Whether you’re tackling your home interior design project yourself or working with a designer, it’s crucial that you understand the process. If you don’t, you risk creating a space that doesn’t work for you — it won’t feel like home. It’s likely that you’ll run way over budget too. And that’s a pretty disastrous outcome.
I want to help you avoid all that. In this article, you’ll get a flavour of the ‘groundwork’ involved in interior design. It begins with understanding your home and your household.
We’re much more aware of the importance of how we live in our homes now compared to when I started out in the 70s. If you want to create a home that you love, you must understand what each room is about. Is it for show, for comfort or a combination of both? How does it need to work on a practical level?
Every project begins with understanding the mechanics of your life and how each member of your household uses the space. Professional designers call this process ‘zoning’. It’s about dividing a room up and making it work for you AND your family.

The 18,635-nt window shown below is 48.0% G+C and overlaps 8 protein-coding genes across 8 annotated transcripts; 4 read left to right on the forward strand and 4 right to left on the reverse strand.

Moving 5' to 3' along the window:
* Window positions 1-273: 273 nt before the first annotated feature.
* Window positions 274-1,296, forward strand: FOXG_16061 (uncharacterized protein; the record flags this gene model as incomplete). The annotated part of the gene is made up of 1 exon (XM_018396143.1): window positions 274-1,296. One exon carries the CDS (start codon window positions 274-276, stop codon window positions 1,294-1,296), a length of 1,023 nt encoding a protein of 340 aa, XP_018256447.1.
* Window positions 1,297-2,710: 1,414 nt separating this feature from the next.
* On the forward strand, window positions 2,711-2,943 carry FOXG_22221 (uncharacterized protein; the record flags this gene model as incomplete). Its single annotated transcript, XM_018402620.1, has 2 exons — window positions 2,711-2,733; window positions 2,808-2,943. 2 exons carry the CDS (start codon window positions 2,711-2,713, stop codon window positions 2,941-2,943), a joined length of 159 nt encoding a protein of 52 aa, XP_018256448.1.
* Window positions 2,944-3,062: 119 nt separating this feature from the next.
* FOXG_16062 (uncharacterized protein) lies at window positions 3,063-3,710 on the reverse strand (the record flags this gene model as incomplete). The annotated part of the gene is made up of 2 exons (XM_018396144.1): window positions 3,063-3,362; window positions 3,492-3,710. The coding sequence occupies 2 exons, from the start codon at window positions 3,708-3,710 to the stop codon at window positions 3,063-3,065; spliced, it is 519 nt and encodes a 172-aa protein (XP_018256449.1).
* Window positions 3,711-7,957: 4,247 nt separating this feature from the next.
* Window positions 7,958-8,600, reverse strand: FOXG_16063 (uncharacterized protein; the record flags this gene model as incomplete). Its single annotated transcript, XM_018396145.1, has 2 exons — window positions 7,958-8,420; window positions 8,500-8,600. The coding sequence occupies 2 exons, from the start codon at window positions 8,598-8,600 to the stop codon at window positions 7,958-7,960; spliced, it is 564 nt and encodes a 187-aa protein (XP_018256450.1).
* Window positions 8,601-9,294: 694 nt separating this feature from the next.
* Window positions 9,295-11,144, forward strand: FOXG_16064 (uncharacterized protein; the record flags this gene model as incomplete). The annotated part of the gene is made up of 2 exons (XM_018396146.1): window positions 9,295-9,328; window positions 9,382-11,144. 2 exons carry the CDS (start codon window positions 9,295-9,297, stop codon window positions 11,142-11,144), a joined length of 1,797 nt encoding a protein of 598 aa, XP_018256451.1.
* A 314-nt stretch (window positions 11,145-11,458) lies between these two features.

People often get this stage wrong. It can be easy for the person leading the project to design the space for themselves. They forget that a room needs to work for their partner, children and guests too. The zoning process presents an opportunity for discussion and debate. It allows families to reach a compromise about HOW to live in a room so that everyone can enjoy it.
Imagine you’re redesigning your dining area. It’s not just the place where you eat. If you have young children, they will have grubby fingers, throw food on the floor and stand in it when they get up from the table. Do they do their homework there too? If you’re self-employed, is your dining table your office once you’ve dropped the kids off at school? And what about entertaining? How does that space need to look and feel for you in the evenings? Take time to examine every aspect of your daily life in every room of your home.
Creating a Board
Once you know what you want from each room, you can start bringing your ideas to life. Lay out a board and add images, tear sheets, fabrics and textures. See what goes together and what doesn’t. How do different combinations make you and your household feel?